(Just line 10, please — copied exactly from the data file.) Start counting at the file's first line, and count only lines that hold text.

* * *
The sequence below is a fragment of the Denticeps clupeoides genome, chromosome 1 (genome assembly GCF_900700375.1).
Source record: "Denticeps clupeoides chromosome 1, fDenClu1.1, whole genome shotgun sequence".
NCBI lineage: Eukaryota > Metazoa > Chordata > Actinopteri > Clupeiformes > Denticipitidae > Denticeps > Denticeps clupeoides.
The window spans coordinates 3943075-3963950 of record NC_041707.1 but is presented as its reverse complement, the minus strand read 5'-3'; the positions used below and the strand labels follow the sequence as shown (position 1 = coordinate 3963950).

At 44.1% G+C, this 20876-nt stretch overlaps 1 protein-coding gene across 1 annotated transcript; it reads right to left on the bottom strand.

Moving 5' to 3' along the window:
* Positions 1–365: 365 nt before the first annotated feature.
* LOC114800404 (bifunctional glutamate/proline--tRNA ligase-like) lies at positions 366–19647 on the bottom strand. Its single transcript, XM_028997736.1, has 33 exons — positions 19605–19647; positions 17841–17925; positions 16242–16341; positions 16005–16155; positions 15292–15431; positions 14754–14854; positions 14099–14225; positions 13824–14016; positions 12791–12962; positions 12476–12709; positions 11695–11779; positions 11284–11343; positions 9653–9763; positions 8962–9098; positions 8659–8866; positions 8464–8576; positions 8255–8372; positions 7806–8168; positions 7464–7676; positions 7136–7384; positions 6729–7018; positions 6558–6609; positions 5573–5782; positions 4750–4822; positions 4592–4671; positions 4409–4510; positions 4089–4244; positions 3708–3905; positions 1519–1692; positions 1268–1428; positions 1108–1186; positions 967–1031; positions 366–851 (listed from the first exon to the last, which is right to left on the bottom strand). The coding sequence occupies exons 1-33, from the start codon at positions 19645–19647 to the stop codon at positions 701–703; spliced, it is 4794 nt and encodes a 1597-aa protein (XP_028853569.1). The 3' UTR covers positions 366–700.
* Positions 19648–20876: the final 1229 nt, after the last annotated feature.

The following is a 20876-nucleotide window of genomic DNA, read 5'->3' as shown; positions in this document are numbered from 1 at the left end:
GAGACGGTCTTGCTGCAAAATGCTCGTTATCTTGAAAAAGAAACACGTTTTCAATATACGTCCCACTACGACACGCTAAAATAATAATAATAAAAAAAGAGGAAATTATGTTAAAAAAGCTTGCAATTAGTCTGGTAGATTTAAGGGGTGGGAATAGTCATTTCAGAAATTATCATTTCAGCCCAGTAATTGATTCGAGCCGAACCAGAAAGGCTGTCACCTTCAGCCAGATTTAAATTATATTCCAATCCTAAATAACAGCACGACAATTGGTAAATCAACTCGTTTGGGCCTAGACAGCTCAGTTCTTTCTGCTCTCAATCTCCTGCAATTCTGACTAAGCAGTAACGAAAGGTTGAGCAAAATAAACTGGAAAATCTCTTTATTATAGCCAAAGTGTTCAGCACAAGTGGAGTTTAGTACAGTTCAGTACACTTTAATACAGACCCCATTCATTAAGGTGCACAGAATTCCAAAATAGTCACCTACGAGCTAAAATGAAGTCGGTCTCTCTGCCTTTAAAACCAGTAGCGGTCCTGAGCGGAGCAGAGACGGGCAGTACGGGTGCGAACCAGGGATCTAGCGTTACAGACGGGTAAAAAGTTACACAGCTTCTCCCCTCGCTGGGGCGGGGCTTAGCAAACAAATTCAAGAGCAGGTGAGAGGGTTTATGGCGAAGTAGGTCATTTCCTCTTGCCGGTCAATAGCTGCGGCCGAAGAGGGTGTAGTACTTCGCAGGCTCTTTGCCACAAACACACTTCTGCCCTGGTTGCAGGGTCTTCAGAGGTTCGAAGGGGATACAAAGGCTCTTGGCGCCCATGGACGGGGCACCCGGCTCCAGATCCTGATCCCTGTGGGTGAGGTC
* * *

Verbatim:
The following is a 20876-nucleotide window of genomic DNA, read 5'->3' as shown; positions in this document are numbered from 1 at the left end: